AMDA Approves Policy Statement on Opioid Use in Nursing Homes

December 5, 2018

The board of directors of AMDA – The Society for Post-Acute and Long-Term Care (PALTC) Medicine has approved a policy statement on opioid use in nursing homes. It calls for (1) providing access to opioids when indicated to relieve suffering and to improve or maintain function and (2) promoting opioid tapering, discontinuation, and avoidance when the above goals are not achievable in order to prevent adverse events, dependence, and diversion.

The statement also lists specific opioid stewardship principles for nursing homes, including the following:

  • Practitioners prescribing opioids must do so based on thoughtful inter-professional assessment
  • Practitioners managing patients who have been prescribed opioids are responsible for minimizing the risk of adverse events, dependency, and diversion
  • As part of the inter-professional team, medical directors are responsible for overseeing policies and processes that guide appropriate prescribing and use of opioids
  • Legislation, regulations, and other policies that prevent needed access to opioids for symptom relief are unacceptable

Read the entire statement here.

“In addition to the important clinical principles outlined in this statement, our public policy priorities regarding opioid use are to reduce the variability in state laws and regulations regarding opioid prescribing, while acknowledging the unique needs of the PALTC patient population,” says Christopher E. Laxton, CAE, the Society’s executive director. “This policy statement is a good step forward, and we will continue working with the Centers for Medicare & Medicaid Services, the Centers for Disease Control, and other national organizations to address appropriate opioid use in PALTC settings as well as opioid misuse and diversion.”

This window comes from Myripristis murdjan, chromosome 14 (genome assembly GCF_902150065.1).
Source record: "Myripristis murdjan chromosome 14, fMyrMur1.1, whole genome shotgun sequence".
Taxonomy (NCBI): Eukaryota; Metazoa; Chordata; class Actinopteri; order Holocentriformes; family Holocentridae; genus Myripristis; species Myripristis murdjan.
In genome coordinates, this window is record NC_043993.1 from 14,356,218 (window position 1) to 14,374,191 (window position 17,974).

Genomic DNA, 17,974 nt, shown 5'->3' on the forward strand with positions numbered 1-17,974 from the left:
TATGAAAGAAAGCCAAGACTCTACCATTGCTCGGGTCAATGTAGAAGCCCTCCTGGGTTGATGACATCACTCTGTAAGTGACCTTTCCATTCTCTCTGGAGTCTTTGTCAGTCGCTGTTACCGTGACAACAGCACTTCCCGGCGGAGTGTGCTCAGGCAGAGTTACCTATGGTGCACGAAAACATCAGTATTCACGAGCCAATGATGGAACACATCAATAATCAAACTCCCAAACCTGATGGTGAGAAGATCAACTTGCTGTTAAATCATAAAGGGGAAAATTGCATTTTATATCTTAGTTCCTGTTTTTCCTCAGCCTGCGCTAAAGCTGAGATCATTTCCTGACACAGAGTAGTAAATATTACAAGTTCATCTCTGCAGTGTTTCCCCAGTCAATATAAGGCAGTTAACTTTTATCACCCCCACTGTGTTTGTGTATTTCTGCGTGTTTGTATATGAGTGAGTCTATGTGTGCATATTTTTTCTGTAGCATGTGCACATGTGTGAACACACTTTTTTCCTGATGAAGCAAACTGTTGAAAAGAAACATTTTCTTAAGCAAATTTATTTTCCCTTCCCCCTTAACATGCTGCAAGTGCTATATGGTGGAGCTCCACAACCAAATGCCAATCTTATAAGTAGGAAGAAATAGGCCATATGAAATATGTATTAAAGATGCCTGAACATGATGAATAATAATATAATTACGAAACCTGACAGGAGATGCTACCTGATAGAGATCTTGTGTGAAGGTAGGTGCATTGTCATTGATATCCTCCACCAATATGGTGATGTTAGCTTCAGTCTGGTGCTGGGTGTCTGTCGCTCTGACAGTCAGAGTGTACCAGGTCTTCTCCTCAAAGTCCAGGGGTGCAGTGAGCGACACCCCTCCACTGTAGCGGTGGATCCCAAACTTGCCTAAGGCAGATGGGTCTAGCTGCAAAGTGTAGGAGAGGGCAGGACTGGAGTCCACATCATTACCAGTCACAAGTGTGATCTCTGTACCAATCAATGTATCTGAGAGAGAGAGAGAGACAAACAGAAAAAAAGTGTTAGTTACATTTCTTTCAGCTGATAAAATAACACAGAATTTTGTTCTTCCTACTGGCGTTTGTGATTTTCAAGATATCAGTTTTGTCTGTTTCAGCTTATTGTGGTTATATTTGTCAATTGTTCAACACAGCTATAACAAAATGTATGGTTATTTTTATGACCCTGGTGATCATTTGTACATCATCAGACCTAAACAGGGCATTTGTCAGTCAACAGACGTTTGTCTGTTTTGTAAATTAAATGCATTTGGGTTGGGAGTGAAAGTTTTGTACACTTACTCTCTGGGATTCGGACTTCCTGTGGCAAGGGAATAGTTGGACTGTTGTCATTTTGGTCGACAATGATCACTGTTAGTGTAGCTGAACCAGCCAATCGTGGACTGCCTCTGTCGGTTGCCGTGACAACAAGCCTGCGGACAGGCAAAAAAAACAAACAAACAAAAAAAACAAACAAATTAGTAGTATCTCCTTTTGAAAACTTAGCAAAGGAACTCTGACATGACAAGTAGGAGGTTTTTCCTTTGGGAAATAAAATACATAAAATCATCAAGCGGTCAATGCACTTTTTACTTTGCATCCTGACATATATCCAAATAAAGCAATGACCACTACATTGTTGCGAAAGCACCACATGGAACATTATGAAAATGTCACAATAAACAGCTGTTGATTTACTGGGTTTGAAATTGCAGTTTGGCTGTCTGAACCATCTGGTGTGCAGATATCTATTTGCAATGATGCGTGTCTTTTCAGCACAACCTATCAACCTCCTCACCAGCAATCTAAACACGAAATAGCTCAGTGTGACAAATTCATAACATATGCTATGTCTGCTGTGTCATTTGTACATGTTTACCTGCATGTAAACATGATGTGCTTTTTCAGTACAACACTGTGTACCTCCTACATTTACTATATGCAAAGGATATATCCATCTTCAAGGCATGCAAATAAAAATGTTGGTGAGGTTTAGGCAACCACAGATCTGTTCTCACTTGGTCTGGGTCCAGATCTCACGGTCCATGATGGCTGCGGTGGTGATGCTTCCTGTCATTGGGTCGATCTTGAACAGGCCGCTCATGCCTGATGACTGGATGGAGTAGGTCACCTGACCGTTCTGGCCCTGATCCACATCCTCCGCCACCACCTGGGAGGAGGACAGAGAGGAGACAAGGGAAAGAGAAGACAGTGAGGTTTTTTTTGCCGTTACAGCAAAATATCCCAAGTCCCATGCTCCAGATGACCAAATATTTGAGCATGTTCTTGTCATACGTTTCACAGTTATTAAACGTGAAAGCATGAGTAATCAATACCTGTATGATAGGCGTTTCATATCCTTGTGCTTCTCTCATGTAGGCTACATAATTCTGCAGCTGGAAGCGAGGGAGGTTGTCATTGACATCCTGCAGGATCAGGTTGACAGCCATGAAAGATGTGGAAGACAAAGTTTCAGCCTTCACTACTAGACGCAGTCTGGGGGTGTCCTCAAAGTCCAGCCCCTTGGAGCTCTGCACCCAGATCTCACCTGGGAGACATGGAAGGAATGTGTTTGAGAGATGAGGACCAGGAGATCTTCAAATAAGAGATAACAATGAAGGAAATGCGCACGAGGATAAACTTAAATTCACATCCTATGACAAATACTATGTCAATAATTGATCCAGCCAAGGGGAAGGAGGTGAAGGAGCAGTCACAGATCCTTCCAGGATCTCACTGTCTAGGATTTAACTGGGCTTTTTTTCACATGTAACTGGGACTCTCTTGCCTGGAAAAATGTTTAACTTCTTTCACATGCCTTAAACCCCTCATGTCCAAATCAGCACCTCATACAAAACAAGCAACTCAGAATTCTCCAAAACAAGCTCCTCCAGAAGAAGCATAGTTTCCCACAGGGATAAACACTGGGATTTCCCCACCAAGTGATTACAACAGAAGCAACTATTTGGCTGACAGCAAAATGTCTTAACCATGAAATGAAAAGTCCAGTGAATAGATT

About the Society for Post-Acute and Long-Term Care Medicine
AMDA – The Society for Post-Acute and Long-Term Care Medicine is the only medical specialty society representing the community of over 50,000 medical directors, physicians, nurse practitioners, physician assistants, and other practitioners working in the various post-acute and